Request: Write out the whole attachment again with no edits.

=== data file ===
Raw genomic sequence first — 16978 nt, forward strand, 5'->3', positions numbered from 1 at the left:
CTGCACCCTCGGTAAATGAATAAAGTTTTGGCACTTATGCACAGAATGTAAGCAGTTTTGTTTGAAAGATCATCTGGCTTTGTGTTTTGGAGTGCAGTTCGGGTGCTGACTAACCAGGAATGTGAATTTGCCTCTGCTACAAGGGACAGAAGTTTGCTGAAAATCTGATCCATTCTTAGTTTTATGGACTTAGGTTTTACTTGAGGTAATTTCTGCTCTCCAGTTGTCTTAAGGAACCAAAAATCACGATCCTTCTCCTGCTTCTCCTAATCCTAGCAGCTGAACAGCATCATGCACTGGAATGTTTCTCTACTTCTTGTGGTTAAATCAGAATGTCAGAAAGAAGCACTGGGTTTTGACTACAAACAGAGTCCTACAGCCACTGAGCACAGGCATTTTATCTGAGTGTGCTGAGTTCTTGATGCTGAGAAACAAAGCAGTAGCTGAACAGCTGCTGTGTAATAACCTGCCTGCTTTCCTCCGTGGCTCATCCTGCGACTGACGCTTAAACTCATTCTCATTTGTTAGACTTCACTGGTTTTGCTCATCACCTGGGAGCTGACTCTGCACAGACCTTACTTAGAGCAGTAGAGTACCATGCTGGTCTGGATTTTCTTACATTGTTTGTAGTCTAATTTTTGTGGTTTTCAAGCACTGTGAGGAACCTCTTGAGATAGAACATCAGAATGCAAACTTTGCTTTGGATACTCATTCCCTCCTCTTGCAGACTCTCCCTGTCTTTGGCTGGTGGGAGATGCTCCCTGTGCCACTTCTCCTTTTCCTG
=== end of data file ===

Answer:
Raw genomic sequence first — 16978 nt, forward strand, 5'->3', positions numbered from 1 at the left:
CTGCACCCTCGGTAAATGAATAAAGTTTTGGCACTTATGCACAGAATGTAAGCAGTTTTGTTTGAAAGATCATCTGGCTTTGTGTTTTGGAGTGCAGTTCGGGTGCTGACTAACCAGGAATGTGAATTTGCCTCTGCTACAAGGGACAGAAGTTTGCTGAAAATCTGATCCATTCTTAGTTTTATGGACTTAGGTTTTACTTGAGGTAATTTCTGCTCTCCAGTTGTCTTAAGGAACCAAAAATCACGATCCTTCTCCTGCTTCTCCTAATCCTAGCAGCTGAACAGCATCATGCACTGGAATGTTTCTCTACTTCTTGTGGTTAAATCAGAATGTCAGAAAGAAGCACTGGGTTTTGACTACAAACAGAGTCCTACAGCCACTGAGCACAGGCATTTTATCTGAGTGTGCTGAGTTCTTGATGCTGAGAAACAAAGCAGTAGCTGAACAGCTGCTGTGTAATAACCTGCCTGCTTTCCTCCGTGGCTCATCCTGCGACTGACGCTTAAACTCATTCTCATTTGTTAGACTTCACTGGTTTTGCTCATCACCTGGGAGCTGACTCTGCACAGACCTTACTTAGAGCAGTAGAGTACCATGCTGGTCTGGATTTTCTTACATTGTTTGTAGTCTAATTTTTGTGGTTTTCAAGCACTGTGAGGAACCTCTTGAGATAGAACATCAGAATGCAAACTTTGCTTTGGATACTCATTCCCTCCTCTTGCAGACTCTCCCTGTCTTTGGCTGGTGGGAGATGCTCCCTGTGCCACTTCTCCTTTTCCTG